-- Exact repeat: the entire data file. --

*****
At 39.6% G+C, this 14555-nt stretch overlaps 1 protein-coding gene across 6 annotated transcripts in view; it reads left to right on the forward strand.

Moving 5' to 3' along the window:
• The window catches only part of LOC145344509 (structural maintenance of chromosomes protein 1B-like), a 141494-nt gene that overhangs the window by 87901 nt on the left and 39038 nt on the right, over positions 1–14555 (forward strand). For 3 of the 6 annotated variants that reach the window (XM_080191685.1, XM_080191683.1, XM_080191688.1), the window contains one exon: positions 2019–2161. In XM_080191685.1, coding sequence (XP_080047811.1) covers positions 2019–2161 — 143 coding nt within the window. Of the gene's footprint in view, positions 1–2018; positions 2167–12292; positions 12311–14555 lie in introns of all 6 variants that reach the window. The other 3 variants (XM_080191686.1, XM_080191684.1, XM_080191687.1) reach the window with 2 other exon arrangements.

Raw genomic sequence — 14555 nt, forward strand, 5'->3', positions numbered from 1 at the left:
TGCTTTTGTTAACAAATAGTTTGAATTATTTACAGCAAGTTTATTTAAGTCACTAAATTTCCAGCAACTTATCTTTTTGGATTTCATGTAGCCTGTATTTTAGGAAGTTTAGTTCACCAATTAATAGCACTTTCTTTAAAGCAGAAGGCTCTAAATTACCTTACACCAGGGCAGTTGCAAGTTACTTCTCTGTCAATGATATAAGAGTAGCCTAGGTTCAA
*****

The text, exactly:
At 39.6% G+C, this 14555-nt stretch overlaps 1 protein-coding gene across 6 annotated transcripts in view; it reads left to right on the forward strand.

Moving 5' to 3' along the window:
• The window catches only part of LOC145344509 (structural maintenance of chromosomes protein 1B-like), a 141494-nt gene that overhangs the window by 87901 nt on the left and 39038 nt on the right, over positions 1–14555 (forward strand). For 3 of the 6 annotated variants that reach the window (XM_080191685.1, XM_080191683.1, XM_080191688.1), the window contains one exon: positions 2019–2161. In XM_080191685.1, coding sequence (XP_080047811.1) covers positions 2019–2161 — 143 coding nt within the window. Of the gene's footprint in view, positions 1–2018; positions 2167–12292; positions 12311–14555 lie in introns of all 6 variants that reach the window. The other 3 variants (XM_080191686.1, XM_080191684.1, XM_080191687.1) reach the window with 2 other exon arrangements.

Raw genomic sequence — 14555 nt, forward strand, 5'->3', positions numbered from 1 at the left:
TGCTTTTGTTAACAAATAGTTTGAATTATTTACAGCAAGTTTATTTAAGTCACTAAATTTCCAGCAACTTATCTTTTTGGATTTCATGTAGCCTGTATTTTAGGAAGTTTAGTTCACCAATTAATAGCACTTTCTTTAAAGCAGAAGGCTCTAAATTACCTTACACCAGGGCAGTTGCAAGTTACTTCTCTGTCAATGATATAAGAGTAGCCTAGGTTCAA